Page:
When I first studied Biochemistry in RB Fisher in Edinburgh in the early 1960s I was draw into his enthusiasm for enzyme kinetics. I was so ignorant and yet had a medical degree and was entranced by this topic. He was very mathematical in his approach.
I wondered at the time if there was but one chemical structure for a protein enzyme. and that different biochemical processes used different sections of the structure. I was so obviously wrong. This was before the expansion of knowledge of structure and structure relationships that we now enjoy.
In Henzler-Wildman et al Nature 2007 Intrinsic motions along an enzymatic reaction trajectory vol 450 pp 838-44 there is a fascinating paper which uses a variety of analytical techniques to identify how a protein assumes a shape which maximises and facilitates enzyme function.
A folded protein is not a unique structure, but includes an ensemble of folded states at physiological temperatures.
Protein folding does not happen by random sampling of all possible conformation. The rearrangements within a folded protein are directed by the energy requirements. Although the lowest energy structures can often be determined experimentally, an understanding of other conformations and the transitions among them is still in its infancy.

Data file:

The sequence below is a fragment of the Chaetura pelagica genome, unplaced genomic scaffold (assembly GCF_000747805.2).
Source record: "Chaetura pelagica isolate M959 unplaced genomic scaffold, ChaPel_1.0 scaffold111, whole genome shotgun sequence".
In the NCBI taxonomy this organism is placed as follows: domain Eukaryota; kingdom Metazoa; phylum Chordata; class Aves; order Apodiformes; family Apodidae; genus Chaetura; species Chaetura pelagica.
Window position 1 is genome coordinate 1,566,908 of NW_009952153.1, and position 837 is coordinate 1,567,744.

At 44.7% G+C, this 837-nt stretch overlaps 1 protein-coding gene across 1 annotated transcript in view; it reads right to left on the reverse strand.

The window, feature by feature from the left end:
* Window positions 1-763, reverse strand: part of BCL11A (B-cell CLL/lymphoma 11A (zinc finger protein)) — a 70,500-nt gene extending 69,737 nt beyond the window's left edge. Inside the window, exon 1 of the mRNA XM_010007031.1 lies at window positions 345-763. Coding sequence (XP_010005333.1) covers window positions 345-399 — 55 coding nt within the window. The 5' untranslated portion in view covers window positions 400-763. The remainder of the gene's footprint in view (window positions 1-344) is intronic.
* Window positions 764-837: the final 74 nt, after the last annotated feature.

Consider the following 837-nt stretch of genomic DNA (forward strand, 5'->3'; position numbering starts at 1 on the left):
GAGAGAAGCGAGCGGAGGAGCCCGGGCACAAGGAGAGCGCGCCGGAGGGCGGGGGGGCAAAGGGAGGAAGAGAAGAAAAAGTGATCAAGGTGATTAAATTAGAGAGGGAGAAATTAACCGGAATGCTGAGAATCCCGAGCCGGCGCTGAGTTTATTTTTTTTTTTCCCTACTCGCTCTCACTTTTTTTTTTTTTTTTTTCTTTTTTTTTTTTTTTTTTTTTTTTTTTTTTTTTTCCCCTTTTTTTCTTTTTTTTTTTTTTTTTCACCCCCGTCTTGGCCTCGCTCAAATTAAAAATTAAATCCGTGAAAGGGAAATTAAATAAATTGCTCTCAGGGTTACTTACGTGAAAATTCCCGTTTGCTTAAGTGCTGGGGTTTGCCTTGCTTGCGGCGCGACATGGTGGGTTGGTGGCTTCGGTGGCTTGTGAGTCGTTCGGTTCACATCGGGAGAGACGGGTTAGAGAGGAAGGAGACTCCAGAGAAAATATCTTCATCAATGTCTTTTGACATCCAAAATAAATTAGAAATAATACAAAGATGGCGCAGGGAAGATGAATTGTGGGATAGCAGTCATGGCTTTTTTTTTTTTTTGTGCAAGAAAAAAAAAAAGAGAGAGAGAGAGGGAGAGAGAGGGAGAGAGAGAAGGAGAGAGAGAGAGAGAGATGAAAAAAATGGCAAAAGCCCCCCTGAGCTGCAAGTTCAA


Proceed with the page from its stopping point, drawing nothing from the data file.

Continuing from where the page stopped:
A relationship between structure and freedom of movement and shape plasticity results in the unique power of biocatalysts (enzymes). The chemical mechanisms of many enzymatic reactions are known in great detail thanks to advances in classical enzymology and structural biology. For a number of enzymes, snapshots of conformations that are sampled during catalysis have been obtained using ligands, substrates and inhibitors. Recently, transitions between these states have been measured by nuclear magnetic resonance (NMR) relaxation experiments with substrate analogues or during catalysis, as well as by single-molecule fluorescence resonance energy transfer (FRET). In this paper the authors explore how an enzyme, adenylate kinase, reaches a catalytically competent conformation in which the reactive groups are brought into close proximity in a position favouring catalysis.
Using X-ray crystallography, NMR, single-molecule FRET, normal mode analysis (NMA) and molecular dynamics simulations, they identify1 conformational substates during a reaction.
The motions in the form of the protein enzyme are as one might anticipate, not random but follow a pathway which enables a configuration capable of effective catalytic activity.
- Martin Eastwood